On the evening of Sunday, September 3rd, 1886, a large-scale break-out occurred at School. The escape, which was pre-planned, was orchestrated by an inmate named Brooks, from Leamington. After evening service, another boy, who looked after the institution's double gates, opened them to allow a hospital patient to pass through. While the gates were open, about 40 of the 73 inmates rushed out, including the gatekeeper. An alarm was raised, and several of the boys were immediately recaptured hut the remainder escaped. They made their way towards Coventry, where they were first noticed at 11.15 p.m. by Police Constable Skelcher, nearly all armed with sticks and slings and stones. PC Skelcher followed them at a distance but was spotted by the gang who attacked him with stones and sticks. The mob moved on to Poddycroft Gardens, where they caused extensive damage, and were soon surrounded by a posse of police who made nine arrests. A violent affray ensued, with injuries on both sides, and more of the boys being taken into custody. Later in the night, Police Sergeant Walton, encountered four of the boys who were armed with sticks. He was attacked and injured, but managed to captured one of them. The other three ran away and were later found to have barricaded themselves in an outhouse at West Orchard. Sixteen boys were eventually held in the police cells. Ten other boys were arrested at Bedworth. Sergeant Walton's chief assailant, 18-year-old Joseph Bird, was charged with assaulting the officer in the execution of his duty, and the others with absconding from the reformatory. Bird was committed to gaol for two mouths with hard labour. The others that had been detained were: George Underwood, aged 17¾, who had been committed from Birmingham; James Wincott, Leamington; Richard Moore, 18, Birmingham; George Parsons, 17¼, Birmingham; William Beynon, 18, Birmingham; William Clayton, alias Brown, 17¾, Birmingham; Charles Bloxham, 17, Leamington; Henry Hemmings, 17½, Aston; John Nicholls, 17, Aston; Alfred Aston, 17, Birmingham; George Ravenhill, 16, Aston; Tom Bray, 16, Coventry; James Henry White, 14, Birmingham; William Magson, 14, Coventry. In reply to the Bench, the prisoners said they had no complaint to make against the manager, and they had always plenty to eat. Moore and Underwood said they escaped because they had been wrongfully accused of misbehaviour. Mr. Pengelly denied this statement, and added that the prisoners had been brought to book on account of misbehaviour in the dining-room, but they had never been punished without good cause. Moore and Underwood were sentenced to three mouths' hard labour, and the other three to two months each. The terms of imprisonment were added to the boys' Reformatory sentences.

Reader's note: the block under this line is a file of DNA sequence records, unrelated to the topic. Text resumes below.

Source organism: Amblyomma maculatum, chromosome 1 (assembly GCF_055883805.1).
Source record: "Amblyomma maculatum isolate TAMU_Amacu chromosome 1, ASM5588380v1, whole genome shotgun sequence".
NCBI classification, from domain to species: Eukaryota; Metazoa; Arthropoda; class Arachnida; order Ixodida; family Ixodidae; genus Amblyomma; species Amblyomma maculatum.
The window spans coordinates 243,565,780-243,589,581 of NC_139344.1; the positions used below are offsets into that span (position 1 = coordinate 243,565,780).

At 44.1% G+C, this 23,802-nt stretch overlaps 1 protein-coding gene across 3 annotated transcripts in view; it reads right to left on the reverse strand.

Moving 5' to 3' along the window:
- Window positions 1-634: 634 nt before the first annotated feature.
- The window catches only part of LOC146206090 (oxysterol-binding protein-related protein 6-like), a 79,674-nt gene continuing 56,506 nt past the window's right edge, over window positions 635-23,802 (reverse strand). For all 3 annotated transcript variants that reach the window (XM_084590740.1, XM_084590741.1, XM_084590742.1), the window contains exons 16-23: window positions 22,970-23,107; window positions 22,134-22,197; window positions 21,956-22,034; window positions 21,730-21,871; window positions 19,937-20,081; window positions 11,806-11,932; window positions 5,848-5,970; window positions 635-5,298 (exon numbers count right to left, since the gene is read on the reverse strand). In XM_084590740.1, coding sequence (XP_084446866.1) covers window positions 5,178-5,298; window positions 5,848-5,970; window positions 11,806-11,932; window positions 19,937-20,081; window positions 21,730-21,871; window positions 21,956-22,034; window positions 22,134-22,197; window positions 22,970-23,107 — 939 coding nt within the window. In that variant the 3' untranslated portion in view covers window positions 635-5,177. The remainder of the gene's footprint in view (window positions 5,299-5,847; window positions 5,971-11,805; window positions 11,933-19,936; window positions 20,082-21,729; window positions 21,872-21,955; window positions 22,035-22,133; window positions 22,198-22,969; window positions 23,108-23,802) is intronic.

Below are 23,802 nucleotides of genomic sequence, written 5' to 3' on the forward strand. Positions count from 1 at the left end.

In 1892, there were six boys working in the tailor's shop, four in the tailor's shop, and four in the carpenter's shop. The vegetables produced in the School's garden resulted in a large business being carried out in Leamington market. A good business was also done in firewood. Mr Pengelly, an accomplished musician and vocalist, instructed the boys in singing. They performed well and formed the choir in the local parish church. The School also had a brass band which led some of it members to a career as army bandsmen. In addition to master and matron, the staff in 1892 comprised the schoolmaster (Mr Whitwell), bandmaster, tailor, shoemaker, carpenter, two labour-masters, gardener, herdsman, waggoner and van man, and two house servants.